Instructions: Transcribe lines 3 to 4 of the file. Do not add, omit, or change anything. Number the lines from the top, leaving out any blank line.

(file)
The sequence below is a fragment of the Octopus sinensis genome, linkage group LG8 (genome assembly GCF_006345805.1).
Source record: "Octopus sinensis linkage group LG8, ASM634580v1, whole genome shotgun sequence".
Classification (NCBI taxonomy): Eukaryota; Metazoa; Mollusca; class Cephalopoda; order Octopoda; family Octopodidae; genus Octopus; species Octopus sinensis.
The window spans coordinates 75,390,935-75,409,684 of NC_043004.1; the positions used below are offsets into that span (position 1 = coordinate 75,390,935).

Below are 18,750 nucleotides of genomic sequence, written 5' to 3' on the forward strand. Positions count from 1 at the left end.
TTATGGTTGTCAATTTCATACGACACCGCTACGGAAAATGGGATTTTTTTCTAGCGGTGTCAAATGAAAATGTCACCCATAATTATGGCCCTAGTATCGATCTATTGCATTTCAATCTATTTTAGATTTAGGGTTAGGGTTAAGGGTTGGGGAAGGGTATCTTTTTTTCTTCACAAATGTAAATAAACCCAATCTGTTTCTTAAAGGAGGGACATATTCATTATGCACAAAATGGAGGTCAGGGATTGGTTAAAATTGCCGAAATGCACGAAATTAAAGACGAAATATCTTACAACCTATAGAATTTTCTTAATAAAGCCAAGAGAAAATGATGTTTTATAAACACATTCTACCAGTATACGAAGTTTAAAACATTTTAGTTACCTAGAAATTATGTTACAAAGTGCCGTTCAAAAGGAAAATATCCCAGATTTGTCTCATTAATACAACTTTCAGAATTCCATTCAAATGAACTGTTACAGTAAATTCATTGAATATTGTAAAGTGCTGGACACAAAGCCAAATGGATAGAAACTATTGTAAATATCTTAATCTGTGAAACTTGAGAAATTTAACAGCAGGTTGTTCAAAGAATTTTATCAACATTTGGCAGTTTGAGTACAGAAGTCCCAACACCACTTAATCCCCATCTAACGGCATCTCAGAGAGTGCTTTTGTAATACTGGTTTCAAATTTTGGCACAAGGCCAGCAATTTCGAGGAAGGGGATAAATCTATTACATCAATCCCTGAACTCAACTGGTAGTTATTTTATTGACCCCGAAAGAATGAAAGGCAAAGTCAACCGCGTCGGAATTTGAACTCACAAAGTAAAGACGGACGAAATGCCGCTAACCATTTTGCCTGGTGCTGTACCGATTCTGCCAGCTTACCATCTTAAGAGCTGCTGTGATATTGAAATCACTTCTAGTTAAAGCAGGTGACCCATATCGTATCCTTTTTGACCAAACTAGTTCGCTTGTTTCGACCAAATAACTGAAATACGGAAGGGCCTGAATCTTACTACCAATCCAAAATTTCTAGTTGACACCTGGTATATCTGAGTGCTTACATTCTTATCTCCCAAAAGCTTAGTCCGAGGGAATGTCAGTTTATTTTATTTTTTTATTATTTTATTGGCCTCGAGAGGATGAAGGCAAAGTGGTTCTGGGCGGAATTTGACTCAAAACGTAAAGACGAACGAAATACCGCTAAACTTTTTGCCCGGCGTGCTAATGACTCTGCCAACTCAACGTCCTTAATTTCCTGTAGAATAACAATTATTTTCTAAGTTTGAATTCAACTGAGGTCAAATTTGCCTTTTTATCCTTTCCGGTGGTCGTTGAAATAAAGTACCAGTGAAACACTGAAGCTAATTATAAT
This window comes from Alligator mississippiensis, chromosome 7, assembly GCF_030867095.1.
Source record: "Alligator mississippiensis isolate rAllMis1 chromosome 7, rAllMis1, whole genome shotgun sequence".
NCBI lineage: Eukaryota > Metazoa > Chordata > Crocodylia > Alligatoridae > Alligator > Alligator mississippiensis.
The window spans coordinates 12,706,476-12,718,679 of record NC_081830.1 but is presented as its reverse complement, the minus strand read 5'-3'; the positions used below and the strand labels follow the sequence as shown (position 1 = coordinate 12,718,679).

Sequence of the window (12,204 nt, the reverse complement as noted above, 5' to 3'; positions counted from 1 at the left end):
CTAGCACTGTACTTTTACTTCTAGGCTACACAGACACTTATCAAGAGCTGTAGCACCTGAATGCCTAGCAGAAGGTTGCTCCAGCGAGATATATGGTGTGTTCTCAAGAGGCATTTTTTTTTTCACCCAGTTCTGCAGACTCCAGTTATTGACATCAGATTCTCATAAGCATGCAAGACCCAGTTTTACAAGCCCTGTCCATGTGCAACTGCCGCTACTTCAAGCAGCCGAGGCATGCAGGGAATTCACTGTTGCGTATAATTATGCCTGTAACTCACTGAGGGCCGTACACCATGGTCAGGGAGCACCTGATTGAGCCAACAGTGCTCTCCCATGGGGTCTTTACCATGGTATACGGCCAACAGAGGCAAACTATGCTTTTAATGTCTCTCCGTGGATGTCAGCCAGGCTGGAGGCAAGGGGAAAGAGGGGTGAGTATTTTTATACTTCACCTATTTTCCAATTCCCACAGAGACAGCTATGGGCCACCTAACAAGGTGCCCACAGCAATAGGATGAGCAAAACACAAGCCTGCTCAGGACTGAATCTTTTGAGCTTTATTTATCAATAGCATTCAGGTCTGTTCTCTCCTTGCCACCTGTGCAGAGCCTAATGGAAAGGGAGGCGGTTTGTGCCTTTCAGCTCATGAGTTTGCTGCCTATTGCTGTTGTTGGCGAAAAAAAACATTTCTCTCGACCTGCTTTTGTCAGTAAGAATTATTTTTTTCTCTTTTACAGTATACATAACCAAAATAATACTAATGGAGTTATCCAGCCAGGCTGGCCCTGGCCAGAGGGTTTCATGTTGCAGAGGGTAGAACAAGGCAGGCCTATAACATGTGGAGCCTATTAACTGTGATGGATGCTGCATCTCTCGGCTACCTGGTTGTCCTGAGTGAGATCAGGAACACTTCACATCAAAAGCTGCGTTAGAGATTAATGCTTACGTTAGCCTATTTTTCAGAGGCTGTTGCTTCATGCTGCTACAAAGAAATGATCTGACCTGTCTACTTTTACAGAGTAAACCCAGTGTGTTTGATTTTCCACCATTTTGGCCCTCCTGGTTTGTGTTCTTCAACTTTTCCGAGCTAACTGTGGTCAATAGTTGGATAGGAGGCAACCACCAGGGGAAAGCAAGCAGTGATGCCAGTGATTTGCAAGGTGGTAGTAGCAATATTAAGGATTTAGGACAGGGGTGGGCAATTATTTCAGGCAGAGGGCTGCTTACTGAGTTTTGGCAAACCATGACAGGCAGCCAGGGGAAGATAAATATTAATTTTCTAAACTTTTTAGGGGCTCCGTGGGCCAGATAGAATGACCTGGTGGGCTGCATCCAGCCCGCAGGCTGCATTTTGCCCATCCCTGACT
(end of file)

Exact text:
Classification (NCBI taxonomy): Eukaryota; Metazoa; Mollusca; class Cephalopoda; order Octopoda; family Octopodidae; genus Octopus; species Octopus sinensis.
The window spans coordinates 75,390,935-75,409,684 of NC_043004.1; the positions used below are offsets into that span (position 1 = coordinate 75,390,935).